The judgment of the trial court is reversed and this cause is remanded for proceedings consistent with this opinion.

    SHEPARD, C.J., and DICKSON, SULLIVAN, and RUCKER, JJ., concur.

Footnote: Robinette was initially deemed incompetent to stand trial on December 7, 1998. She was committed to the Department of Mental Health in Madison County. In March 1999, she was determined to be competent and in April was returned to the Madison County Detention Center pending further order of the trial court. Robinette raised the defense of insanity and presented the testimony of several psychiatrists and psychologists. Dr. Gary L. Crawley, who had evaluated Robinette and determined she was incompetent to stand trial, testified that, when he examined her in October of 1998, Robinette was unable to provide him with “information of meaningful [] events that had happened recently” and that “[s]he may well have been mentally ill, severely and psychiatrically impaired at the time the crimes are alleged.” Dr. Julie Nethercutt, a clinical psychologist, also examined Robinette in October 1998 and concluded “that she was not able at that time to assist in her defense or . . . fully understand what she was facing.” A psychiatrist for the Center for Mental Health in Anderson, Dr. Gregory B. Richardson, testified that he did not believe Robinette was able to “understand the wrongfulness of her conduct” and was “psychotic and virtually completely unconscious of the event.” Richardson examined Robinette in September of 1998 when she was brought to the psychiatric ward of St. John’s Hospital in Anderson after deteriorating into a catatonic state in jail. At that point Robinette was uncommunicative, unresponsive to pain, and was not eating. Dr. Robert Holt, another psychiatrist at the Center for Mental Health, testified that he had provisionally diagnosed Robinette with a “dissociative disorder.” Finally, Robinette offered the testimony of Dr. Susan Spencer, a private practice psychologist, who concluded that Robinette was suffering from a mental disease or defect at the time of the offense and was not aware of her actions.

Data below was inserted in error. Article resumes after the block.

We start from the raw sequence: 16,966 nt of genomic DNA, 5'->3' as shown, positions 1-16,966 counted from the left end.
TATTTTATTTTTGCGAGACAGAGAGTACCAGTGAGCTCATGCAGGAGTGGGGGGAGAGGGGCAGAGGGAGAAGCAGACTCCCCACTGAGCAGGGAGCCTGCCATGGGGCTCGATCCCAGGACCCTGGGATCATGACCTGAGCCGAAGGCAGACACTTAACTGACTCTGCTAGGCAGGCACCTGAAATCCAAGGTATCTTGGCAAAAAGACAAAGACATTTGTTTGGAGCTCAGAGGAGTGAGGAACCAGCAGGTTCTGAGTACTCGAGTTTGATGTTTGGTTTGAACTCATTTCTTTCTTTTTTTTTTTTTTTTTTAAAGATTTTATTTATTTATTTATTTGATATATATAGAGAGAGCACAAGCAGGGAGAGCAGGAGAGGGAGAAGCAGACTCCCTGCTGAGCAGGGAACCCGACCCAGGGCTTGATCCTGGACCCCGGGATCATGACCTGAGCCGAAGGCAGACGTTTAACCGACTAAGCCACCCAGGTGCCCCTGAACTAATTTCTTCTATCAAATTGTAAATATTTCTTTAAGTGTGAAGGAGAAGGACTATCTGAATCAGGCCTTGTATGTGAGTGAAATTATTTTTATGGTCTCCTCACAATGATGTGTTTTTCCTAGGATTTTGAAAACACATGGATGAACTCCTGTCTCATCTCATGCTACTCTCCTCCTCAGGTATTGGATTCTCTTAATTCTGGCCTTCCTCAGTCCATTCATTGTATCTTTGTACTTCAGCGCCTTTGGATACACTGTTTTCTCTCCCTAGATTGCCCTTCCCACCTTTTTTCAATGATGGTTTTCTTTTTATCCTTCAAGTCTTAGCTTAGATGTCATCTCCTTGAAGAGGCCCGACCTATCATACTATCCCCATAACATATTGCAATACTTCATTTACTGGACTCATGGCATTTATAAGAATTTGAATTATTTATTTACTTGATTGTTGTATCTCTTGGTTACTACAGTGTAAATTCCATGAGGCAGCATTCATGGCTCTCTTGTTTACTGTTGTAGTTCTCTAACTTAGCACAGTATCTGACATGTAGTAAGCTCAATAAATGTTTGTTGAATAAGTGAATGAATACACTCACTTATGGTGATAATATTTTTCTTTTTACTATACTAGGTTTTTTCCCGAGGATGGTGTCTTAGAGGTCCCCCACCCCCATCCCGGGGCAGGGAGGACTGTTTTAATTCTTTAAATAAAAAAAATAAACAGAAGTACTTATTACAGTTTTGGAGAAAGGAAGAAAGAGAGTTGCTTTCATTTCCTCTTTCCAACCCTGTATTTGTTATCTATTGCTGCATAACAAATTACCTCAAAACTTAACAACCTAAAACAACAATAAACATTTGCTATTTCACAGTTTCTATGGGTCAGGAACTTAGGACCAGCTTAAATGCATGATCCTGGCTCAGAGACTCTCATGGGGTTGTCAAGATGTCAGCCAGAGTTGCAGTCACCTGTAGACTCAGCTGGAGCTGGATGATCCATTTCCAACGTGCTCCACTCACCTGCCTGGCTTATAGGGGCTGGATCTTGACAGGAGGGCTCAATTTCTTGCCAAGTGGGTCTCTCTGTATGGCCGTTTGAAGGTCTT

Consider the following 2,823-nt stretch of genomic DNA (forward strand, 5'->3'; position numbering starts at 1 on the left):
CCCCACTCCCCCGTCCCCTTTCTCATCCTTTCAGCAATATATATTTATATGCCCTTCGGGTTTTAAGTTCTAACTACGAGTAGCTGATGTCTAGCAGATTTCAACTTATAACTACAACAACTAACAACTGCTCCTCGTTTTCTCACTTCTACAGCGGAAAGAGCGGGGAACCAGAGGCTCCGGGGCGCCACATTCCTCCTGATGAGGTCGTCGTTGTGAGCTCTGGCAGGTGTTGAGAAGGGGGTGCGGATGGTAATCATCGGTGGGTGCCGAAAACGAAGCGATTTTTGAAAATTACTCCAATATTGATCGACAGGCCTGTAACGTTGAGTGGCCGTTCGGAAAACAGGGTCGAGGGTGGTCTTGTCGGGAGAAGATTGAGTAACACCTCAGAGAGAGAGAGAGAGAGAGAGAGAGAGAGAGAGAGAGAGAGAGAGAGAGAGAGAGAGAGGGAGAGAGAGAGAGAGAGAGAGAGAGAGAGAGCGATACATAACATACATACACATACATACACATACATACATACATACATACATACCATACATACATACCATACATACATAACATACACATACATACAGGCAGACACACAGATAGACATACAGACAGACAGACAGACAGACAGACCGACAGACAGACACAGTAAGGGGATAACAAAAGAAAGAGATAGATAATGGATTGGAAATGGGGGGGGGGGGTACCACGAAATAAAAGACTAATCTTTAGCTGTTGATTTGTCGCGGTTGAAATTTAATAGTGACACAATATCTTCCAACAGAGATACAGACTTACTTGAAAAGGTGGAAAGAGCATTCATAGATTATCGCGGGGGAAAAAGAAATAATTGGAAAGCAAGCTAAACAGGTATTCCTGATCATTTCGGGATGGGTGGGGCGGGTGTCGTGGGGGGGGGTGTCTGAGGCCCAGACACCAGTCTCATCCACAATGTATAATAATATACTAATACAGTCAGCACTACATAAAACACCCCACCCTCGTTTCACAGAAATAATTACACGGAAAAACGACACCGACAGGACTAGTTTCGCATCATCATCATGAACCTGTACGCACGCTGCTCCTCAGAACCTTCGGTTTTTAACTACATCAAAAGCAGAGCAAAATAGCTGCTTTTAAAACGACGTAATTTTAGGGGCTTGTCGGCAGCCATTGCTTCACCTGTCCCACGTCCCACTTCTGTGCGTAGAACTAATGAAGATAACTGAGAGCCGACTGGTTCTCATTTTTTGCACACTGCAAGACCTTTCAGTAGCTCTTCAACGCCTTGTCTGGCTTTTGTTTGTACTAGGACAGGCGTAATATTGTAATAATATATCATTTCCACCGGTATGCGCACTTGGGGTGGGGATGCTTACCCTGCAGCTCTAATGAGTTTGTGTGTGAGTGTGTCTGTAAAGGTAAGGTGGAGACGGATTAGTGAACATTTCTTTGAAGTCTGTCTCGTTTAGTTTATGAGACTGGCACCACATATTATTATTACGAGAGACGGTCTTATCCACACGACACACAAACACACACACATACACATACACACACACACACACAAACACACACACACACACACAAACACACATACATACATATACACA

She was not capable of understanding . . . , not aware of what she was doing, but she was unable to understand the consequences or the importance of that behavior, what that might mean to someone else or to her. I guess a way to put it simply is this woman was not there when that happened.